The best campaigns often have one simple thing in common: they ask for things that can be delivered and they ask the right person to deliver them. While this sounds like a no-brainer, it requires some thought. What – exactly – do you want? And who can make it happen? While it is easy to direct a campaign to ‘government’ or ‘the Prime Minister’, it is much more effective to hone in on the person who wields the power and clearly communicate your mission to them.
The power of a personal story is crucial in making a campaign stand out. It is the human touch that separates text on a computer screen from causes that millions of people from every corner of the globe can get behind, and the best campaigns use a personal story to connect with their audiences. They aren’t about marshalling technocratic arguments; they’re about making people feel something. They can be tear-jerking or laughter-inducing, but whatever they are they must provoke an emotional reaction in order to work.
The ‘little big thing’ is a phrase we have coined to describe those campaigns that bring to life a big subject using personal testimony. For instance, when Lindsey Garrett campaigned to save the New Era estate in Hoxton she was successful partly because her situation spoke to a wider truth about the UK housing crisis, the lack of affordable homes in cities and communities being displaced. It is this link between the ‘little person’ and the big issue that often brings a campaign to life.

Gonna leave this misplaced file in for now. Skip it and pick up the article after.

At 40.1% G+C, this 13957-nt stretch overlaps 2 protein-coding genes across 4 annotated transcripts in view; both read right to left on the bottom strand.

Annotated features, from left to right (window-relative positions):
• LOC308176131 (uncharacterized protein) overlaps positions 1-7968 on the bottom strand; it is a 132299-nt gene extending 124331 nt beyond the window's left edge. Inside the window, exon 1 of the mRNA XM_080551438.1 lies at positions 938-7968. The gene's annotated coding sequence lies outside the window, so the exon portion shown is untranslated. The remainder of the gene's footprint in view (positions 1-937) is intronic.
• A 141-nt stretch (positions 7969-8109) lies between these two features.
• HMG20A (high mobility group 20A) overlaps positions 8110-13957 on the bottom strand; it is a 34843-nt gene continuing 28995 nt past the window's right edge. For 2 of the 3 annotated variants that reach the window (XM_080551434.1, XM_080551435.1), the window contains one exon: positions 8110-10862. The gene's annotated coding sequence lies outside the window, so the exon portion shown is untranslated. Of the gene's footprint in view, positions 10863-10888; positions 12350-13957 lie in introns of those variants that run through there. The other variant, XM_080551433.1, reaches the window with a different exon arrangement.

Great campaigns know how to harness the momentum that the online world gives them in order to create the maximum impact. The internet has had a catalytic effect on campaigning, meaning making a difference no longer needs to take months and years. It can be done in a matter of hours and days. Thanks to the 24/7 online news cycle and proliferation of social media platforms, you can post videos, organise demos, build instant virtual communities and create an army of advocates from all around the world. However…
Social media are effective, but traditional media are vital in spreading your message to reach as many people as possible. The best campaigners are just as prepared to call up their local news room and knock on doors as they are to engage online influencers. The internet may be one big engine room for change, but to create a mass movement you have to blend online tools and activities with offline ones.
Tom Bage is UK comms director at Change.org